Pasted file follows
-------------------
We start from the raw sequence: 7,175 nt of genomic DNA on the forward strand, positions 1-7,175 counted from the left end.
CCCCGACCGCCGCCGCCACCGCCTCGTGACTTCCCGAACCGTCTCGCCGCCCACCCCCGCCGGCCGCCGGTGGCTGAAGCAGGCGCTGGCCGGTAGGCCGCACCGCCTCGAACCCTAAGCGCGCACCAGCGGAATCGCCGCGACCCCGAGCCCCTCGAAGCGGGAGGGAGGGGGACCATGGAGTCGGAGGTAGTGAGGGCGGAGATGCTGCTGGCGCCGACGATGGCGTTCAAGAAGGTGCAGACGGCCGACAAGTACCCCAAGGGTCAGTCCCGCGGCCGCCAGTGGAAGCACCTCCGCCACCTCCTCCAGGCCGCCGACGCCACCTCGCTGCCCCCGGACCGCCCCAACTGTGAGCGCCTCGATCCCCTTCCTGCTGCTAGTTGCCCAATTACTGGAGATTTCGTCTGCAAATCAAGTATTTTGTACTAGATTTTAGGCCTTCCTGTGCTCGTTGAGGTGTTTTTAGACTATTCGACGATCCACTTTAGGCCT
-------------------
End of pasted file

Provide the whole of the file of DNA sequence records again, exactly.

We start from the raw sequence: 7,175 nt of genomic DNA on the forward strand, positions 1-7,175 counted from the left end.
CCCCGACCGCCGCCGCCACCGCCTCGTGACTTCCCGAACCGTCTCGCCGCCCACCCCCGCCGGCCGCCGGTGGCTGAAGCAGGCGCTGGCCGGTAGGCCGCACCGCCTCGAACCCTAAGCGCGCACCAGCGGAATCGCCGCGACCCCGAGCCCCTCGAAGCGGGAGGGAGGGGGACCATGGAGTCGGAGGTAGTGAGGGCGGAGATGCTGCTGGCGCCGACGATGGCGTTCAAGAAGGTGCAGACGGCCGACAAGTACCCCAAGGGTCAGTCCCGCGGCCGCCAGTGGAAGCACCTCCGCCACCTCCTCCAGGCCGCCGACGCCACCTCGCTGCCCCCGGACCGCCCCAACTGTGAGCGCCTCGATCCCCTTCCTGCTGCTAGTTGCCCAATTACTGGAGATTTCGTCTGCAAATCAAGTATTTTGTACTAGATTTTAGGCCTTCCTGTGCTCGTTGAGGTGTTTTTAGACTATTCGACGATCCACTTTAGGCCT